Reviewed: Xotic Effects Soul Driven Overdrive
Stompboxes are, by design, implements of very occasional joy. Sure, some stay on longer than others, but you’d be hard pressed to find a player in the world who relies on flanger, for example, as the bedrock of their sound. For the vast majority, the first step on the path to tonal glory is an amp, tube driven or otherwise, that has all the spunk and moxie that they feel satisfied deeming the bare minimum. True as this may be, there have emerged over the last few years an increasing number of pedals that promise to enhance that foundation tone in one way or another.
Reviewed: MarkBass 121 Lite Bass Combo
Having played with the likes of Frank Gambale, Mike Stern and Billy Cobham, Alain Caron is a highly respected player in the music community. Likewise, Markbass is one of the most well-known bass amp manufacturers on the planet. It’s then understandable why the two parties would collaborate on the Combo 121 Lite. Continuing with their portable and lightweight amps that push some serious volume, Markbass seems to be onto another winner.
Reviewed: Fender Blues Junior IV Amp
What a weird and contradictory world the amp world can be. As a young player idolising people on the cover of Kerrang or NME or Mixdown itself, you are quickly lead to believe that in order to achieve tonal enlightenment you must have a monolithic wall of stacks behind you; however, at one time or another we all learn the horrible truth. Like finding out that your parents… gulp… enjoy sex, some of the loudest, filthiest and most stadium filling sounds in recorded history squeeze their way into existence from shockingly tiny amps. Half of Led Zeppelin’s back catalogue was farted out of a knocked about old, low wattage Supro box and bands today render vibrations binary in single channel interfaces before they even attempt to push any air whatsoever. The myth of Tonehenge is more akin to a Spinal Tap joke than a hard and fast rule, and this is why Fender’s Blues Junior remains one of the most loved amps of all time.
Reviewed: Audio-Technica ATH-ANC700BT Headphones
Now that certain smartphone makers are moving away from wired headphones, wireless Bluetooth headphones are becoming pretty much the standard, especially as you move upward in the market. Yes, there will always be a place for wired headphones, especially in the recording sphere where latency is an issue, and in the audiophile community where only true analogue will do. But for those of us just listening to music or podcasts on the go, a great-sounding wireless headphone set is pretty much essential. Audio-Technica is no stranger to making great headphones. The ATH-ANC700BT set is among their latest product offerings and it’s packed with features for music nuts on the go.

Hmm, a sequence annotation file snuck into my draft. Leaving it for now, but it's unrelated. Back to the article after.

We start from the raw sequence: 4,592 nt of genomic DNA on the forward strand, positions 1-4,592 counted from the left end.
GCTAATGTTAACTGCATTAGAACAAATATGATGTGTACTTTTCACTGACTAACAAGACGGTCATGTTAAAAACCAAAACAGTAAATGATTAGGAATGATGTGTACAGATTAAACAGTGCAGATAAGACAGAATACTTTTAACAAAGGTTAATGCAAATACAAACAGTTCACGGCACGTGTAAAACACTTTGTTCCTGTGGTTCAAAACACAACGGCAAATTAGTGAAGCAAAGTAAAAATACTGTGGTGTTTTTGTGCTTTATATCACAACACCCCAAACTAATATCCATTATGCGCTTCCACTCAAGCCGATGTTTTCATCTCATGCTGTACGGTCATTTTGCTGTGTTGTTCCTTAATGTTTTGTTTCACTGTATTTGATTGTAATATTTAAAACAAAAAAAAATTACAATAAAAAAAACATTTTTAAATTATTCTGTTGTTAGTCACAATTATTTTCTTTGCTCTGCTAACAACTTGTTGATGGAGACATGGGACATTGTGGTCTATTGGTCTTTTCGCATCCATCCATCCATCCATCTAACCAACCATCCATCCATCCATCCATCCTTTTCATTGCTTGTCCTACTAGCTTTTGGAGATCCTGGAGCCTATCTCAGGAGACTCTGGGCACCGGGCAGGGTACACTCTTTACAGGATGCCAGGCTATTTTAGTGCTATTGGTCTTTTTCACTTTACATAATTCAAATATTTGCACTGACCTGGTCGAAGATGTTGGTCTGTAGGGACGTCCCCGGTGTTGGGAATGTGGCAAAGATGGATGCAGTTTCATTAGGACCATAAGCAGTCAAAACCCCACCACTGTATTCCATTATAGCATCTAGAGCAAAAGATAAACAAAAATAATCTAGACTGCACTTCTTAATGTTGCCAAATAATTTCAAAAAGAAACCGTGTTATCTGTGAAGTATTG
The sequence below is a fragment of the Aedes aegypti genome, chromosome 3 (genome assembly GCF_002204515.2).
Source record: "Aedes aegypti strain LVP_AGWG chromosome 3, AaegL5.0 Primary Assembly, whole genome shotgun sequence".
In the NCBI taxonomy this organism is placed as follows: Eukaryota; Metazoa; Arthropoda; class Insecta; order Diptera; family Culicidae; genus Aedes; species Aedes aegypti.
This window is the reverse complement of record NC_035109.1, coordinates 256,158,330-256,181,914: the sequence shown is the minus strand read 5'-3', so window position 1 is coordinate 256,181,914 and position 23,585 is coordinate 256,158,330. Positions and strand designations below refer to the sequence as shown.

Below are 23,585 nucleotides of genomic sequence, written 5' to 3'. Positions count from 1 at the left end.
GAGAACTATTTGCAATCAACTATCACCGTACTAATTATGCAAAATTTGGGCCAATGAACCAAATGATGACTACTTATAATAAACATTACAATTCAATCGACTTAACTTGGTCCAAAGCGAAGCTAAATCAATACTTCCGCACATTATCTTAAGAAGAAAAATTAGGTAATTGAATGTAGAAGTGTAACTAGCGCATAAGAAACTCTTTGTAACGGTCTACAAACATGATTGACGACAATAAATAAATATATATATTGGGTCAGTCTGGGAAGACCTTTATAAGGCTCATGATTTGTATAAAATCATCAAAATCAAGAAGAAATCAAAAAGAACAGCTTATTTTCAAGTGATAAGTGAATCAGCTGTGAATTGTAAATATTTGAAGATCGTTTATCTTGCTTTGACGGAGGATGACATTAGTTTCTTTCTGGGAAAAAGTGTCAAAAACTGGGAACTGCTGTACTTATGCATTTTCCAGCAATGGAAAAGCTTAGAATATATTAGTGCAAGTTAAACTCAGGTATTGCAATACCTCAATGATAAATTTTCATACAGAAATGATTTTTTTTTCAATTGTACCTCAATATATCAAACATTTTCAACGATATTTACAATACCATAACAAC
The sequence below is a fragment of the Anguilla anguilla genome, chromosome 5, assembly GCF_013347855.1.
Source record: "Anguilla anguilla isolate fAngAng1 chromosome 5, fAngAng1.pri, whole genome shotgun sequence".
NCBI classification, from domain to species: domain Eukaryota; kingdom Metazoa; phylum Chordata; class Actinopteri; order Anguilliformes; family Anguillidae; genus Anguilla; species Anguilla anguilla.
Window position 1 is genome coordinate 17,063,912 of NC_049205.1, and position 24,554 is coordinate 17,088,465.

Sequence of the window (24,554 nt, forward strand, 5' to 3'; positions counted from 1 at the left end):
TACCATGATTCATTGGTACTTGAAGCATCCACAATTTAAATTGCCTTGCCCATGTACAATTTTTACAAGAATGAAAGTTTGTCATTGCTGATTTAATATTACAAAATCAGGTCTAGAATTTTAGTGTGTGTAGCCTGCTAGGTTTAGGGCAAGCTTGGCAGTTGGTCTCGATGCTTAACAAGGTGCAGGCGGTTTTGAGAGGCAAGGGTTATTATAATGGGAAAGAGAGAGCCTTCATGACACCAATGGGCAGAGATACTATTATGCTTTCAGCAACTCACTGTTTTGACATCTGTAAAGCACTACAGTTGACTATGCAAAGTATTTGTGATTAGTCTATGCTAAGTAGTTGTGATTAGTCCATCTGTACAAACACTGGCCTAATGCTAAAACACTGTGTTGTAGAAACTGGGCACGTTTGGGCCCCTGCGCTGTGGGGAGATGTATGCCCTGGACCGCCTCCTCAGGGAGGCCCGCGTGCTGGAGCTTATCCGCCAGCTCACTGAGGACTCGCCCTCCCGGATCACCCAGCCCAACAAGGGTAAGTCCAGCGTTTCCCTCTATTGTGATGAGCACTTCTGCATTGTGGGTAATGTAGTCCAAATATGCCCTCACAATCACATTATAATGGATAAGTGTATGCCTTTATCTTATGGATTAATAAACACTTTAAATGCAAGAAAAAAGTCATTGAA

Reviewed: Taurus Amplification Servo Analogue Guitar Enhancer
Taurus says the Servo pedal is capable of giving you the feeling that “you are playing on a much higher-quality instrument than it originally is.” That’s a big claim to make, but it also gives you a bit of a hint as to what the Servo’s job is. Basically it gives you control over various harmonic overtones already inherent in your instrument, and that’s gotta be a good thing whether you’re playing a cheapie guitar or something you spent a few months’ wages on
Reviewed: Mackie Thump15BST
I’m sure you’ve all seen Mackie Thump speakers in stores, at gigs and even in venues over the last few years. They have proven to be a popular budget priced speaker from the company that has been bringing you power speakers for a very long time. I’ve used and heard my fair share of the different models of Thump speakers since their release, and now have a chance to listen to the latest model in the range, the Thump15BST. Not only is it an upgraded amplifier and driver to the previous Thump models, it also comes with a range of added features like digital control and wireless streaming and connection between multiple speakers. This may just be the perfect party speaker for easy setup and big sound.
Reviewed: Fender Mirror Image Delay Pedal
“This’ll be interesting,” we all mumbled cautiously under our collective breath upon learning the news that U2’s austere and suspiciously silent guitarist The Edge had joined Fender’s Board of Directors. We are all too aware and constantly reminded of the fact that the guitar world is replete with celebrity influences of various degrees of cringe-worthiness (see: Kirk Hammett’s misguided ‘the first pedal made by a guitarist for guitarists’ slogan.) Could the man behind the man behind the glasses really be trusted with decisions affecting the first and last name in electrified instrumentation? We waited with bated breath until Fender unveiled their new line of stompboxes at this year’s NAMM conference.
Reviewed: Yamaha SessionCake SC-01 & SC-02
Every now and then, a new device comes along that makes us all stop and wonder why no-one has come up with something like that before. And of course, when a new device like this comes along, it usually opens up new channels of creativity and enjoyment. It is often Japan that comes up with these fun little devices that get our attention and intrigue, and that is certainly the case with the latest offering from Yamaha. The esteemed company has delivered a new concept in practise tools for guitar, keyboard, vocals and just about any instrument that you can plug in. In two brightly coloured devices, the SC-01 and the SC-02 offer us a new way to get together with friends, whilst totally separating ourselves from one another at the same time. It’s time we all took a look at the SessionCake, and apparently we’re invited to take a bite.